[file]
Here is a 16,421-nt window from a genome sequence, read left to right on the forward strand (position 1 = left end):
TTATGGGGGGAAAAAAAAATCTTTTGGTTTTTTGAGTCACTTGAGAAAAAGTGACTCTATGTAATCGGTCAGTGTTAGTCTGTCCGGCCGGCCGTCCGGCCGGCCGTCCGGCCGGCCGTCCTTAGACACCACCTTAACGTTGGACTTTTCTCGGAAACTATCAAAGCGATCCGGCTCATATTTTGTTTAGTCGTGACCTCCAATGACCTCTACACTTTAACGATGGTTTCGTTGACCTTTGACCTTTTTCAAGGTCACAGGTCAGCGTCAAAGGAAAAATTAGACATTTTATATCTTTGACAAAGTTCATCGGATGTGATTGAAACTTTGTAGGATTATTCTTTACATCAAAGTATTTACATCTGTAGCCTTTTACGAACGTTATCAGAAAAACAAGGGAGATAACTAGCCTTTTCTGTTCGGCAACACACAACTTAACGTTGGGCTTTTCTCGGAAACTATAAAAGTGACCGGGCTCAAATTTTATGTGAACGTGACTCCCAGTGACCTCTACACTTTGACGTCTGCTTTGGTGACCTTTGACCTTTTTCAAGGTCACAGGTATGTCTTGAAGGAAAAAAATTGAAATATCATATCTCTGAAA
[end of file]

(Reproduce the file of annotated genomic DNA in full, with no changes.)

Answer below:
Here is a 16,421-nt window from a genome sequence, read left to right on the forward strand (position 1 = left end):
TTATGGGGGGAAAAAAAAATCTTTTGGTTTTTTGAGTCACTTGAGAAAAAGTGACTCTATGTAATCGGTCAGTGTTAGTCTGTCCGGCCGGCCGTCCGGCCGGCCGTCCGGCCGGCCGTCCTTAGACACCACCTTAACGTTGGACTTTTCTCGGAAACTATCAAAGCGATCCGGCTCATATTTTGTTTAGTCGTGACCTCCAATGACCTCTACACTTTAACGATGGTTTCGTTGACCTTTGACCTTTTTCAAGGTCACAGGTCAGCGTCAAAGGAAAAATTAGACATTTTATATCTTTGACAAAGTTCATCGGATGTGATTGAAACTTTGTAGGATTATTCTTTACATCAAAGTATTTACATCTGTAGCCTTTTACGAACGTTATCAGAAAAACAAGGGAGATAACTAGCCTTTTCTGTTCGGCAACACACAACTTAACGTTGGGCTTTTCTCGGAAACTATAAAAGTGACCGGGCTCAAATTTTATGTGAACGTGACTCCCAGTGACCTCTACACTTTGACGTCTGCTTTGGTGACCTTTGACCTTTTTCAAGGTCACAGGTATGTCTTGAAGGAAAAAAATTGAAATATCATATCTCTGAAA